Florence’s left bank, the Oltrarno, is relatively small, squeezed in between the Arno and the hills, but it manages to seem more green and serene than the dense stone canyons that characterize the right bank. Its streets were fashionable in the 12th and 13th centuries, when the feisty nobility lived in tower houses during the violent scrums between the Guelphs and Ghibellines.
Afterwards, wealthy merchants and bankers developed the neighbourhood – the Bardi clan, most notably, who bought up a whole street of a slum known as Borgo Pigiglioso (‘flea pit’) and made it into the Via de' Bardi lined it in almost its entirety with family palazzi. Once in fashion, the Oltrarno never really fell out, especially once the Grand Dukes took up residence in the Pitti Palace.
Today the Oltrarno is central Florence’s last real residential neighbourhood, the streets lined with bakeries and barber shops instead of boutiques and restaurants. It is also now a really sought-after area to live in (property prices in Santo Spirito are among the highest in Florence) and has become increasingly trendy in the past 10 years, so there are also lots of bars, restaurants and nightspots here too.
Although at first glance even these streets seem severe, there are plenty of details to pick up – don’t keep your eyes at street level. If you look up, the buildings reveal intricate stone carvings, wrought-iron work and frescoes. The Italians tend not to draw their curtains, so after dark you’ll often see amazing ceilings and chandeliers through the tall windows of the piano nobile. Rooftop terraces and gardens are always a delight, especially in spring and summer when they are a riot of flowers. If you find doorways to grand buildings open, step inside if you dare; there’s often a spectacular courtyard or hidden garden waiting to be discovered.
Even when they are closed, these doors, often immensely thick with all sorts of decorations or great studs in them, are worth a glance. Don’t forget the doorbells – there are some wonderful little wrought-iron gargoyles about. The names on the buzzers of the flats, or on the shop signs of the butcher’s or furniture restorer’s, are often the very same that shine in Florence’s chronicles. Also keep an eye peeled for the plaques marking the high water-mark of the flood of 1966; some old façades still bear a faded mark as well.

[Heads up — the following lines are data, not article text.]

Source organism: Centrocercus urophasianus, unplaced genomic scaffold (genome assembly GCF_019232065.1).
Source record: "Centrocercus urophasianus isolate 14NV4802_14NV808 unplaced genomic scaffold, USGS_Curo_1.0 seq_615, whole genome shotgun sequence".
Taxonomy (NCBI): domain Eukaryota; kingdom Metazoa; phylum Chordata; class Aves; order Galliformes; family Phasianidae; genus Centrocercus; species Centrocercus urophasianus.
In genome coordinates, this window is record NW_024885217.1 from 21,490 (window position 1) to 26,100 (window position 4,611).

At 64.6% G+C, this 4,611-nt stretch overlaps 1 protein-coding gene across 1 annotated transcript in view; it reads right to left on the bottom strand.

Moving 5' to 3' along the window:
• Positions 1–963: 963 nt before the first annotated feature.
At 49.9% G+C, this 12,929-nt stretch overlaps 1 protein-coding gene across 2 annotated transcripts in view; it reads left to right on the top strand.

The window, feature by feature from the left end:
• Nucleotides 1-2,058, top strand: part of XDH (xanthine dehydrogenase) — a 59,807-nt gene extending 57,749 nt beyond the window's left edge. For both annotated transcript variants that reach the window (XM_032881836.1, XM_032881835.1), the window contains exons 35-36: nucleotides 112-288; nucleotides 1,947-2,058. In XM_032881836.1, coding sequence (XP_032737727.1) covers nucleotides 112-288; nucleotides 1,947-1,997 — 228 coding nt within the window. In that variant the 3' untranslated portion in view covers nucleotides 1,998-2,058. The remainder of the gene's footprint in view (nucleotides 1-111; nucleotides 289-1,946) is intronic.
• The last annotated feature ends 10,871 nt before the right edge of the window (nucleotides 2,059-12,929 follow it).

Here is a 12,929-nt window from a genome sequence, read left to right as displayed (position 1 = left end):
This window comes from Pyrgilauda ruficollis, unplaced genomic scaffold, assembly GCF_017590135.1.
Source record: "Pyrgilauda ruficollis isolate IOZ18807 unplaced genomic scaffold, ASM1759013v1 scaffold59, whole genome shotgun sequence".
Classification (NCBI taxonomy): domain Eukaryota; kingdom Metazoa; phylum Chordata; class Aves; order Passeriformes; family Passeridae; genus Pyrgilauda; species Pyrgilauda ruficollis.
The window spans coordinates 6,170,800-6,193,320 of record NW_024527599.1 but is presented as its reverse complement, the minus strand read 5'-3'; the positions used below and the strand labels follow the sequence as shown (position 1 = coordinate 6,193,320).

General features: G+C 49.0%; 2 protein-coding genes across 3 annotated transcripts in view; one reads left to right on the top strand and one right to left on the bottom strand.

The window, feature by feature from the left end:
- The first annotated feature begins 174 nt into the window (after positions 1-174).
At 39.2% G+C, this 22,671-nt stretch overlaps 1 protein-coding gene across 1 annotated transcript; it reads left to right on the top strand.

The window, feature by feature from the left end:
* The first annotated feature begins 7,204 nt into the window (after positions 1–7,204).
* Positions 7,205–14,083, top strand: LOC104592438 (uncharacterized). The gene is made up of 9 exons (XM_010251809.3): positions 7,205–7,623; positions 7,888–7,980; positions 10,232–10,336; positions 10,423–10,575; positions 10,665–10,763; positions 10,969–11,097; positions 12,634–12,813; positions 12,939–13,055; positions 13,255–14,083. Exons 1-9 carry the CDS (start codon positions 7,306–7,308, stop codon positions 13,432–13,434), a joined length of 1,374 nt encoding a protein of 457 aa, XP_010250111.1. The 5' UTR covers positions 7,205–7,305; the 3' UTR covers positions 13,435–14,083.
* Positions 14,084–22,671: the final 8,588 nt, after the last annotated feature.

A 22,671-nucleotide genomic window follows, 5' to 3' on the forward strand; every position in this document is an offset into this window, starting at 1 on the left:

Start by strolling over the Ponte Vecchio. Vasari’s corridor runs along the top of the bridge on the left-hand side. This was built in 1564 for Cosimo I when he moved from the Palazzo Vecchio into the Pitti Palace, at the insistence of his wife, Eleanor of Toledo, whose health was failing; they had hoped the gardens and more airy and spacious halls of the Pitti would make her better (it didn’t – she died within two years).
The Corridor, linking the new Medici residence to Cosimo’s new office building, the Uffizi, was built post-haste – four builders were killed on the site – because Cosimo had already survived more than one assassination attempt, including an ingenious one discovered by his spies before it was too late – a cheval-de-frise, bristling with swords and spikes, sunk under the Arno just where the Grand Duke liked to dive in to cool off in the summer.
The buildings opposite the end of the Ponte Vecchio were rebuilt after the war, after the fleeing Germans blew them to smithereens to block access to the bridge. To the left, at the end of the bridge, the Corridor was forced to snake on brackets around the medieval Torre dei Mannelli when the owner adamantly refused to let Vasari ram it through the interior of the building.